Would you skip your prayers, if you knew you could get away with it? Would you skip church, if you knew you could get away with it? Would you let the offering plate pass you by, if you knew nobody would see? Would you disobey your parents, if you knew you could get away with it? Would you not pay your taxes, if you knew you could get away with it? Would you have an affair, if you knew you could get away with it? Would you get out of your marriage, if you knew you could get away with it? Would you tell a lie, if you knew you could get away with it? If in your heart you would not do what God commands, then even when you do what God commands your obedience counts for nothing. It may appear virtuous before human beings, but before God even your obedience makes you guilty.

This is what is so wonderful about Christ being our King. He is a righteous king not just in the sense that He is righteous, that He acts justly and fairly; but He is a righteous King in that He gives us His righteousness. Where we have obeyed the law only out of fear, He perfectly kept that most difficult of commandments: “You shall love the Lord your God.”

Out of love for you, He gives to you His love for the Father. His love becomes your love, His perfection becomes your perfection, His righteousness becomes your righteousness. As it is written, His name shall be called, “The LORD is our righteousness.” This is why He comes on a donkey. Not just to fulfill the prophecy, although that is part of it. He comes on a lowly animal to show us that He is not a king come to threaten us who justly deserve threatening; He does not come to judge us who justly deserve judging. He does not come to cast us into hell, although our rebellion, our selfish pride would merit hell and everlasting death. No, He is a king who comes not only to be righteous but also to give us His righteousness. So that name given to the Son of David, the Son of Joseph, Christ Jesus of Nazareth, that name “The LORD is our righteousness,” is the most beautiful name that our King could bear. For He gives us what we do not have and could never acquire. He gives us what His own Law demands: He gives us His righteousness.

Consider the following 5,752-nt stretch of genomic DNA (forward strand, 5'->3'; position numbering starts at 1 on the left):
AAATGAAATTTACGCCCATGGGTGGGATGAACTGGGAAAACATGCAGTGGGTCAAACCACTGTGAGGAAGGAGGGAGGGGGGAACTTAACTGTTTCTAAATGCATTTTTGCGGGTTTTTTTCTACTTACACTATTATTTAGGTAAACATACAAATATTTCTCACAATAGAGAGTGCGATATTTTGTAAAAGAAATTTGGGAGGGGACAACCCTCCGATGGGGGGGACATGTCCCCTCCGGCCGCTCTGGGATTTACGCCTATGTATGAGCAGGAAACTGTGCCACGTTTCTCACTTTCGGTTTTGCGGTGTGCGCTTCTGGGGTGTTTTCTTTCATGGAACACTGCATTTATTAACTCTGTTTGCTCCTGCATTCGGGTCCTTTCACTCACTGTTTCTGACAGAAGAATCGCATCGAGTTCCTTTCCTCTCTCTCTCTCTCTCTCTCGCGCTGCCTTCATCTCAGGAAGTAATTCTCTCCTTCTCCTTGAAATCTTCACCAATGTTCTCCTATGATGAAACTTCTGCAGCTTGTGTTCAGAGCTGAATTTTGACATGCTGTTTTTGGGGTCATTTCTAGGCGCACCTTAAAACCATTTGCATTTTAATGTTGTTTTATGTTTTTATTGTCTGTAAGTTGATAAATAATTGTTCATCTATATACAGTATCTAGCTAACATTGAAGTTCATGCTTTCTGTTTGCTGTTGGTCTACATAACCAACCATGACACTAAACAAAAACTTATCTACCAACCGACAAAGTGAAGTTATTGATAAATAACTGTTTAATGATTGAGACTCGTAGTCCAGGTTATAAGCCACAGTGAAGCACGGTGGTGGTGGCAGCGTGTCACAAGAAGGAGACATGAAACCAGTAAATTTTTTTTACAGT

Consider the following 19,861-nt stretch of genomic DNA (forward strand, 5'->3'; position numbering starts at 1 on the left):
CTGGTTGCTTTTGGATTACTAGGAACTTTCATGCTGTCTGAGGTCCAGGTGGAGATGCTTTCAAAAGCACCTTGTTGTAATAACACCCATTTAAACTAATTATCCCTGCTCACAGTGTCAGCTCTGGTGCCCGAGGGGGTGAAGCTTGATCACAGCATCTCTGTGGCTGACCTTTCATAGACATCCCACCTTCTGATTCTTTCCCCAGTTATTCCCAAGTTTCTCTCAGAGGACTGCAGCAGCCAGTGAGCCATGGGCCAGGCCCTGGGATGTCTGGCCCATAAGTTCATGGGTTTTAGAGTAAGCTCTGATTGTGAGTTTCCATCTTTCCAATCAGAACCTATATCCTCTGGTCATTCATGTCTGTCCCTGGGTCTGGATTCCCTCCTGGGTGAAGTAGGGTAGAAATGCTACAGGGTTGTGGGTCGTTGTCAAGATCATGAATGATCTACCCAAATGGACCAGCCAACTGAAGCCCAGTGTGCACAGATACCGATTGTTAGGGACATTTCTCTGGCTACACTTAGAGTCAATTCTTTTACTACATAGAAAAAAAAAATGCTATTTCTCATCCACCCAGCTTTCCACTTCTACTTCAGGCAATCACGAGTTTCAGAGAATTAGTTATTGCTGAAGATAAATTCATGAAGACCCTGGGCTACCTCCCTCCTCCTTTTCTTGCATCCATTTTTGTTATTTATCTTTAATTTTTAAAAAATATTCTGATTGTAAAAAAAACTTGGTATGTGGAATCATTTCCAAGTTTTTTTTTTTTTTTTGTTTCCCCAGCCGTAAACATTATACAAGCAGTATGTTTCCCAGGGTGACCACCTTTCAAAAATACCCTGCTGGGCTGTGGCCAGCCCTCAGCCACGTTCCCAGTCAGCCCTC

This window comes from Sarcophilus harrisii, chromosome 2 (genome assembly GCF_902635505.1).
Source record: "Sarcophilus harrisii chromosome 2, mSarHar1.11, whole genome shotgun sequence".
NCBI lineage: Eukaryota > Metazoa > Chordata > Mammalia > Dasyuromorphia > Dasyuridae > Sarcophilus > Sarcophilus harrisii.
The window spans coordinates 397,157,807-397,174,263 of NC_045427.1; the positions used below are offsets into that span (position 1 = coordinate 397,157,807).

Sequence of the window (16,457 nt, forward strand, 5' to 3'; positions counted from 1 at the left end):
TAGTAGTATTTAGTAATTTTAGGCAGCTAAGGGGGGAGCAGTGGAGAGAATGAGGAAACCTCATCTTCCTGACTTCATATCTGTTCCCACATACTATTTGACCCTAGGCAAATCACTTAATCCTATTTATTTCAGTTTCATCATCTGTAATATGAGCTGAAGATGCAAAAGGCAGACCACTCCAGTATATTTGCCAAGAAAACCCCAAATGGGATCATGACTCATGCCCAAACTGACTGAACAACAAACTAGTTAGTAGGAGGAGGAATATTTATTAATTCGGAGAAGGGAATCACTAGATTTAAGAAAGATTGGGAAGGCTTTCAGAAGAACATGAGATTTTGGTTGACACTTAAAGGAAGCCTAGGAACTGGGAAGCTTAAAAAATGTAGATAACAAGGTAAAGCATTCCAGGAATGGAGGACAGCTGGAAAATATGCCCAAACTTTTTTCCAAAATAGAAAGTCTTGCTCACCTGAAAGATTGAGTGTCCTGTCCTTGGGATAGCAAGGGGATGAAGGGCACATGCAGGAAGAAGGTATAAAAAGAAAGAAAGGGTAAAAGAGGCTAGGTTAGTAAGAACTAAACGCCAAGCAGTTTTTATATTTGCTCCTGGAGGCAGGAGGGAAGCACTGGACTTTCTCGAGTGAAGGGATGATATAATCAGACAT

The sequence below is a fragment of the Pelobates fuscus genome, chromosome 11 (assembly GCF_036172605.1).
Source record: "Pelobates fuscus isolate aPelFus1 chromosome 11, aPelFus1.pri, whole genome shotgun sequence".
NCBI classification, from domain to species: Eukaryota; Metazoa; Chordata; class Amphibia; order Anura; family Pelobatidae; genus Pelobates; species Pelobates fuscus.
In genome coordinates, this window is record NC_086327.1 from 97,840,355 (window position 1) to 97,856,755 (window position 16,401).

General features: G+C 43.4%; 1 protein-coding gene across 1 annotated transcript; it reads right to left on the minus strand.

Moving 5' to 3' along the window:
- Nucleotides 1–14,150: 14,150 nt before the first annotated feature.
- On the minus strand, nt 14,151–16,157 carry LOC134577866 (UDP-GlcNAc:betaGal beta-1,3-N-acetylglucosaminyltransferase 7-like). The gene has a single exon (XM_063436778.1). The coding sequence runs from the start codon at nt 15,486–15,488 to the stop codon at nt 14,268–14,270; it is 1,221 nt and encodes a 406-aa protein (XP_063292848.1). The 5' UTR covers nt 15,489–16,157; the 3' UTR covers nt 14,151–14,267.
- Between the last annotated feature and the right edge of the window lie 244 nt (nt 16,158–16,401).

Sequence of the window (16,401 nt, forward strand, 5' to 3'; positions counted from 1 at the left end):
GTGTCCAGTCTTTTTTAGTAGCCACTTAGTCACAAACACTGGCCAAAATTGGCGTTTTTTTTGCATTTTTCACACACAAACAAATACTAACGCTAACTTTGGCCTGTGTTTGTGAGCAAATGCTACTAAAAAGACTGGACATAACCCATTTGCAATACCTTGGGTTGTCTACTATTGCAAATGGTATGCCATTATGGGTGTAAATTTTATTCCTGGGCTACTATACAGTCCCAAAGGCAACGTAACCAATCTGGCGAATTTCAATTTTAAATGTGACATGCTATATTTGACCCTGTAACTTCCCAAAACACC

So the great message of this Advent Sunday is that Christ is our King, the King of Righteousness. Christ our King gives to us unrighteous, who have not loved God nor our neighbor as God demands, He gives to us His love, His righteousness, and His salvation.

That is why we sing with joy the song of the crowd when Jesus comes to us in the Supper: “Hosanna to the Son of David! Blessed is He who comes in the name of the Lord!” +INJ+

Christopher S. Esget

Immanuel Ev.-Lutheran Church (LCMS), Alexandria, Virginia